In this interview, Dr. Victor Cha, Vice Dean and D.S. Song-KF Professor of Government at Georgetown University, states that North Korea is ready to conduct the 7th nuclear test. He expects additional sanctions measures led by the US and Japan as well as further movements of American military assets to the Korean Peninsula after the test. Dr. Cha explains that the recent change in Pyongyang’s nuclear strategy, moving to a First Usenuclear doctrine, is possibly due to the lessons it learned from Russia’s invasion of Ukraine. Although nuclear weapons could be perceived as a good thing in terms of self-defense, Dr. Cha warns that Russia’s shelling near the power plant in Ukraine demonstrated the danger of possessing the nuclear complex vulnerable to intentional or accidental attacks during war.
1. Timing of the 7th Nuclear Test of Pyongyang and Directions of ROK-U.S. Response
• Numerous reports have confirmed that only a “political decision” is left before Pyongyang goes ahead with the 7th nuclear weapons test. Dr. Cha highlights that “our satellite imagery shows that North Korea completed all the work they need to do with tunnel three.”
• In case North Korea decides to conduct nuclear testing, the United States will highly likely respond with more sanctions. He anticipates that “sanctions may not be UN sanctions, but additional sanctioning by countries like Japan, perhaps South Korea, and the United States will take place.”
• Regarding sanctions lifting, he predicts that “there would be assistance to North Korea if they simply made the commitment to coming back to talks”, which is just the same process that the United States has gone through previously.
II. Possibility of Pyongyang’s Using Nuclear Weapons in the Event of Crisis
• As Ukraine gave up nuclear arms and got betrayed, Dr. Cha mentions that “North Korea might have some lessons from Russia’s invasion of Ukraine” that it seems North Korea will not abandon the nuclear weapons.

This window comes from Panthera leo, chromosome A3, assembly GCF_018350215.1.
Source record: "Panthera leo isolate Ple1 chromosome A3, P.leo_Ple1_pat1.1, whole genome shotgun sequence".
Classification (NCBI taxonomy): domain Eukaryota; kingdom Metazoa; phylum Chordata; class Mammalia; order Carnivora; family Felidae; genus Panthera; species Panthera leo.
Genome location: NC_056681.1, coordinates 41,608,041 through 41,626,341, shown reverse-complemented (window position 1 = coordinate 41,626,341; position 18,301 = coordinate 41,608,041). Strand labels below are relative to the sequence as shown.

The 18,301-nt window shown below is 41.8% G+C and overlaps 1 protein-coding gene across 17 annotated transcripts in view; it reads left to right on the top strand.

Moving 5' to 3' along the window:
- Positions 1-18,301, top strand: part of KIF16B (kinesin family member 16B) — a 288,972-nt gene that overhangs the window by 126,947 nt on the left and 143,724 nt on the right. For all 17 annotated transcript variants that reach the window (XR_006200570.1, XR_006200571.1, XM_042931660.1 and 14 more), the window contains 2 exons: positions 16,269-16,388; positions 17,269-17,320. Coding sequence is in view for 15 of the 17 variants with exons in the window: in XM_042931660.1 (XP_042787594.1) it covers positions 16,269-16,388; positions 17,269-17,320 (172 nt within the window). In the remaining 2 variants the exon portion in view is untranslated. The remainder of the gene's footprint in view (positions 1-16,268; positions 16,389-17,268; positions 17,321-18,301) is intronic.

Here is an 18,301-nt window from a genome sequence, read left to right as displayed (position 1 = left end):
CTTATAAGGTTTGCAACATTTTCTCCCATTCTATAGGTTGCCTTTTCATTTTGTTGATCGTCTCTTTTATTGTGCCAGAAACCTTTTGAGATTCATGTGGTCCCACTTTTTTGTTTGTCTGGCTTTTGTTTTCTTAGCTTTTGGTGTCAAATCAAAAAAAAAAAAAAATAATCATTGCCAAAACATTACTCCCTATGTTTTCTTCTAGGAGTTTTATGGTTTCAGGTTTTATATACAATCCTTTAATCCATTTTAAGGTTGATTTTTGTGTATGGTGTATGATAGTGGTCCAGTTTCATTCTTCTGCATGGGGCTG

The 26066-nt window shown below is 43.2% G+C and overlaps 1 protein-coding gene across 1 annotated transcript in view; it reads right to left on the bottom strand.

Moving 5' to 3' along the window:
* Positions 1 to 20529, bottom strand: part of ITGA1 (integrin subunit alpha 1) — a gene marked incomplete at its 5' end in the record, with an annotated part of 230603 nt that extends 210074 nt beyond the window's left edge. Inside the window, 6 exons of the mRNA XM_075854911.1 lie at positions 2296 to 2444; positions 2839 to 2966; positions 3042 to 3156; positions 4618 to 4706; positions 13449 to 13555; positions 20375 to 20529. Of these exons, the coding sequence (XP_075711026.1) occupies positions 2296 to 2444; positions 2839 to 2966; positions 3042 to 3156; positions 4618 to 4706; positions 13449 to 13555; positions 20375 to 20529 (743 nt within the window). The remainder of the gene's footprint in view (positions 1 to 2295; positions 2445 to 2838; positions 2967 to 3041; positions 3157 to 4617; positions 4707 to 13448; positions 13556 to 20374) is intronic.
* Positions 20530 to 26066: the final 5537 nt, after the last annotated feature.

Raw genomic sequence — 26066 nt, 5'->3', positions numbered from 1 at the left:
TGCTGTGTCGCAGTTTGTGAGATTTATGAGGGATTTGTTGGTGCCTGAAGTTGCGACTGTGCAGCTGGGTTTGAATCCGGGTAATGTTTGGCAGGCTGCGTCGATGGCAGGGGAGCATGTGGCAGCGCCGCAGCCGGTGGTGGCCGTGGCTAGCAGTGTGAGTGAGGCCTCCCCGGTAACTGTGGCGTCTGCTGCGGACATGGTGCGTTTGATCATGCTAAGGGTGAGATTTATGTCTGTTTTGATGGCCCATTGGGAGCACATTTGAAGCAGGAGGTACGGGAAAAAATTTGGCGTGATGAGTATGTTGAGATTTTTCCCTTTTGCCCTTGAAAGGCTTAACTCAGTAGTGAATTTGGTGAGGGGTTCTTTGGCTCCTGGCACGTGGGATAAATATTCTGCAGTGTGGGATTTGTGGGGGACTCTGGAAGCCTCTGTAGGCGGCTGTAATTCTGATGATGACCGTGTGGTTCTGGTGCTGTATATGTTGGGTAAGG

• Since Russia has reportedly resumed shelling near the nuclear power plant in Ukraine, Dr. Cha stresses “how North Korea thinks about their position of nuclear weapons will evolve right now. They see it entirely as a good thing in terms of their self-defense ... but there are real liabilities to having a nuclear complex that is vulnerable to strike as theirs is” as the vulnerability of nuclear plants to intentional or inadvertent attacks is of concern in the area of nuclear safety and security. Though nuclear facilities are required to produce nuclear weapons, North Korea will conceive these might be the real liabilities during the warfare.
Ⅲ. U.S Extended Deterrence and ROK-U.S. Alliance
• North Korea’s current missile testing campaign and development of the weapons seem unstoppable. Dr. Cha claims that “this raises questions in South Korea about the credibility of the United States extended deterrence.”
• In terms of the possibility of North Korea’s denuclearization in the near future, he asserts that “denuclearization is not anything that will happen in the near term.”
• Dr. Cha indicates that extended deterrence really needs to be done on the military capabilities, and political reassurance side. He states that “political signaling and reassurance is more important” and affirms that “though it is a classic security dilemma for South Korea, I don’t think South Korea acquiring their own nuclear weapons is the answer right now.”
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■ Victor Cha_ Victor Cha is a professor of government and holds the D.S. Song-KF Chair in the Department of Government and the School of Foreign Service (SFS) at Georgetown University. In July 2019, he was appointed vice dean for faculty and graduate affairs in SFS. He left the White House in 2007 after serving since 2004 as director for Asian affairs at the National Security Council (NSC). At the White House, he was responsible primarily for Japan, the Korean peninsula, Australia/New Zealand, and Pacific Island nation affairs. Dr. Cha was also the deputy head of delegation for the United States at the Six-Party Talks in Beijing and received two outstanding service commendations during his tenure at the NSC. He is the author of five books, including the award-winning Alignment Despite Antagonism: The United States-Korea-Japan Security Triangle (Stanford University Press, 1999) (winner of the 2000 Ohira Book Prize) and The Impossible State: North Korea, Past and Future (Harper Collins Ecco, 2012), which was selected by Foreign Affairs as a “Best Book on the Asia-Pacific for 2012.” His newest book is Powerplay: Origins of the American Alliance System in Asia (Princeton University Press, 2016). He is also writing a new book on Korean unification. He has published articles on international relations and East Asia in journals, including Foreign Affairs, Foreign Policy, International Security, Political Science Quarterly, Survival, International Studies Quarterly, International Journal of the History of Sport, and Asian Survey.
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